Prometheus was, perhaps, the wiser of the two. His visions and speech were those of a prophet, and he saw far into the future. He even knew of events which were to take place on Mount Olympus, and could foretell the deeds of Zeus himself. One day he looked down upon the earth, and saw that men were neither as wise nor as happy as they might be; and he determined to help them by doing a daring deed.
This was neither more nor less than the stealing of the fire which the gods held sacred. Prometheus saw how, in many ways, it would help and benefit mankind, and without hesitation, he took it to the earth, and gave it to the savage men who were living in cheerless caves, and were cold and hungry, unloving and unloved. After they had received the gift of fire, these savage men began to grow wiser, and to build better houses, eat better food, and dress in better clothing. Soon Zeus saw that a great change had taken place in the lives of the people of the earth; but instead of being glad, he was very angry, for he thought that Prometheus desired to take his place as ruler over the gods. He was angry, too, because Prometheus had stolen the sacred fire.
So he planned a terrible punishment for the kind-hearted giant, who had never dreamed of doing an injury to Zeus. Two heartless giants, Force and Strength, were called, together with the mighty blacksmith. Hephaestus, before the throne of Zeus; and the three were commanded to chain Prometheus to the rocks which overlooked the angry seaways. Not content with thus making a captive of the good giant. Zeus sent a vulture to torment him with its beak and talons. It was hard to suffer thus for doing what he had thought was right and good. Force and Strength riveted the chains upon Prometheus' arms and ankles, as if they enjoyed the work; but Hephaestus had a kind heart, after all. for he said. ' I dread to bind a kindred god to this wild cliff, but I must steel my soul and dare. Zeus' high commands require a prompt obedience."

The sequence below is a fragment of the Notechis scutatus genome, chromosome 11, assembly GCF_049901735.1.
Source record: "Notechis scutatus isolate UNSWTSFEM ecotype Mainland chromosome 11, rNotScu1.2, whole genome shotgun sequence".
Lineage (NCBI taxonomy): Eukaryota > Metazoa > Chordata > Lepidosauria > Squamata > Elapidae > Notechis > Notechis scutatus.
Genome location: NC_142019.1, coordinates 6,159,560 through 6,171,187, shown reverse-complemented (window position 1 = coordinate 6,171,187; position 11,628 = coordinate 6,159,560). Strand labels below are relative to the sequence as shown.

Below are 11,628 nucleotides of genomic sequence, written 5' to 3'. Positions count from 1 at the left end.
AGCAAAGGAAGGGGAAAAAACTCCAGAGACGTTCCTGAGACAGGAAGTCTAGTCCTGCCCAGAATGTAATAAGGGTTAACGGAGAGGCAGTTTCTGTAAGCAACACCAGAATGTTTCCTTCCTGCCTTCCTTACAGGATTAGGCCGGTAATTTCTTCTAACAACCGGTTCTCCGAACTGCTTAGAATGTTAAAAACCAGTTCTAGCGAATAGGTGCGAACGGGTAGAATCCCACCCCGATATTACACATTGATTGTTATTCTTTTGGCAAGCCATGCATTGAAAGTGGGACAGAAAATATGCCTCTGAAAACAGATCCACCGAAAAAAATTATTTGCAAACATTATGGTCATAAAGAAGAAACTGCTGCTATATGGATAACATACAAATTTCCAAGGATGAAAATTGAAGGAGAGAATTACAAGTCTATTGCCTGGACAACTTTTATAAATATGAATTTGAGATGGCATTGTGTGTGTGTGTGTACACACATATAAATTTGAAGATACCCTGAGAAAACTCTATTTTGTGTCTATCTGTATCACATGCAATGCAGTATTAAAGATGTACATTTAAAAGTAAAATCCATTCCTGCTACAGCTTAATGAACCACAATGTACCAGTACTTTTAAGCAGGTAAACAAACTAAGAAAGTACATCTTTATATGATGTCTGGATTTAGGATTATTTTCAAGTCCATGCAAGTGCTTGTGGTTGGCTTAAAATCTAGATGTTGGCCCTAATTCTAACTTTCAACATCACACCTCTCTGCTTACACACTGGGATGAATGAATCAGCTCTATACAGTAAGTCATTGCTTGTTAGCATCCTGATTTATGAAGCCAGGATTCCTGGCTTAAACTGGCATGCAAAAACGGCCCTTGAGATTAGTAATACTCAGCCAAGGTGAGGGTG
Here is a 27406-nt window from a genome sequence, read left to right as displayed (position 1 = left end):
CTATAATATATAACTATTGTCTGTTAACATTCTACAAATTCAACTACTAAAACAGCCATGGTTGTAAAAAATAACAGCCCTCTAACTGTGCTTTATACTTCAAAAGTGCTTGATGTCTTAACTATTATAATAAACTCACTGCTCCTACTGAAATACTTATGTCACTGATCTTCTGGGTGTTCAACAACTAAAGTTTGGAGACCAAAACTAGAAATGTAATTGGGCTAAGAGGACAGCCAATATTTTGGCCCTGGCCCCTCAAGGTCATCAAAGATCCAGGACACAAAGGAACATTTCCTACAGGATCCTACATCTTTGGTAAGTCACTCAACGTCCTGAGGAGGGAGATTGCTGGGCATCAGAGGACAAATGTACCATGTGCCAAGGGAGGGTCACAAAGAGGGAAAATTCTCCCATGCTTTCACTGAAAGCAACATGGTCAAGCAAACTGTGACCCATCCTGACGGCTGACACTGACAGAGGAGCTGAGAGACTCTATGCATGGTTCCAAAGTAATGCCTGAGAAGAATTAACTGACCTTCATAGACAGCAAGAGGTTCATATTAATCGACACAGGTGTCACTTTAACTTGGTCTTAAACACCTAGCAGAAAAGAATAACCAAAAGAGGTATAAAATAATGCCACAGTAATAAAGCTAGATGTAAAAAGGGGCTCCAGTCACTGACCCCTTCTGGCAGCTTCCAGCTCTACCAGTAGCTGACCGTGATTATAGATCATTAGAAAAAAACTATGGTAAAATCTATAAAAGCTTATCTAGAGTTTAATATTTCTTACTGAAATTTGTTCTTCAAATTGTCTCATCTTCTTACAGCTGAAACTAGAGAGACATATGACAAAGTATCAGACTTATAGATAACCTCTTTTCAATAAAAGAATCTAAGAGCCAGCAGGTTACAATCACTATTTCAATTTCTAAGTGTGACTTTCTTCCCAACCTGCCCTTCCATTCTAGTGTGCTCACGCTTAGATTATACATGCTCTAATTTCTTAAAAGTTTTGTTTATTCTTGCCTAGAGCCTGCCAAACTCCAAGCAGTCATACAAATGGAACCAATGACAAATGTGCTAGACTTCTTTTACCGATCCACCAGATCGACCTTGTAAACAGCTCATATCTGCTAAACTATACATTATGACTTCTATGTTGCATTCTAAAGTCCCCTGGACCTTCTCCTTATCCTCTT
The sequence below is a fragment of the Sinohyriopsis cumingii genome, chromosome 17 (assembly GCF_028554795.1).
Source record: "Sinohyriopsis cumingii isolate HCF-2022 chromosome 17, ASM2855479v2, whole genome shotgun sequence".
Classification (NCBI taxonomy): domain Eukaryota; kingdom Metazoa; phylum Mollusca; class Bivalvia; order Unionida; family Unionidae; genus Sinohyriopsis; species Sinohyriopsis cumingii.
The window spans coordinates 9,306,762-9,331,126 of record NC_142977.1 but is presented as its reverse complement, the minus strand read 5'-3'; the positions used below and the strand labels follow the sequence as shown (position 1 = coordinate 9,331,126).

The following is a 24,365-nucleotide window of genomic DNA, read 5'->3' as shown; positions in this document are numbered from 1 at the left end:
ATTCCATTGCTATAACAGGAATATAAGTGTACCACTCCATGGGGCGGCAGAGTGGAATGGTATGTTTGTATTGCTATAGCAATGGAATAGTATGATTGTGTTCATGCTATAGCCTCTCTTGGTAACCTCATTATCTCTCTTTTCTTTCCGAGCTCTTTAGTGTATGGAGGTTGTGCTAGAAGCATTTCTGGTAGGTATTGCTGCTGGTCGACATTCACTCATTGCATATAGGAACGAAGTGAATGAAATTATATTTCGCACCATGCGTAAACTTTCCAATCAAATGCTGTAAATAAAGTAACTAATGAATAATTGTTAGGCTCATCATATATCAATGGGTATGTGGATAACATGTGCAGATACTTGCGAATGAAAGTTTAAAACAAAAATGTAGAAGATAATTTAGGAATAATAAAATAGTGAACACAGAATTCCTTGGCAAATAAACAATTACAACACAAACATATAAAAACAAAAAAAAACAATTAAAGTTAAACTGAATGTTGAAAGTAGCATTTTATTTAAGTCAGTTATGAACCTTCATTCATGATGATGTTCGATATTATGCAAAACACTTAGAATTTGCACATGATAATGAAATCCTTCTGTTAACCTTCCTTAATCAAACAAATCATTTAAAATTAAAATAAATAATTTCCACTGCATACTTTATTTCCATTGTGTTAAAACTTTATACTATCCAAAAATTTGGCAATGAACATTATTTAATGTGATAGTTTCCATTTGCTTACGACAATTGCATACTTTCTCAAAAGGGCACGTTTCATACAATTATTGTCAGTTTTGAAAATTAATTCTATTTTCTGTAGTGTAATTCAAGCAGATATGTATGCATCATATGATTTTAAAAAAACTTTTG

They left Prometheus alone, with only the sky and sea for company; but the sky was pitiless, and the waves sighed and moaned, as also did Prometheus, but not because of the pain he was forced to withstand from the cruel bands and savage vultures. His greatest pain was the thought of the ingratitude of Zeus; for once, when the angry Titans had planned to drive him from his throne, Prometheus had, by his counsel, changed their designs.
While Prometheus lay chained to the rocks, a group of water-nymphs came up out of the ocean, and sang to him songs of comfort and sympathy. " Why art thou here, great Prometheus?" they sang. "Tell us, for what offence does Zeus inflict this punishment?
Then Prometheus told them how he had stolen the fire from heaven, and had given it to men; how he had put Hope into their hearts, and had given them memory; how he had taught them to watch the stars, the changing seasons, and the varying winds; how to yoke the ox, and train the steed to whirl the rapid chariot.
"I taught them to build the tall bark, and to guide its course while lightly bounding over the waves; how to search deep into the earth for her treasures; how to chase each pale disease and soften pain; and, in a word, Prometheus taught each useful art to men, yet have I not the art which shall free me from these chains." The nymphs again and again came to bring solace to the unhappy Prometheus; and you will be glad to know that he was freed at last, after much suffering; for thus do freedom and right always triumph.
The Myth of Prometheus
|Gods and Deities|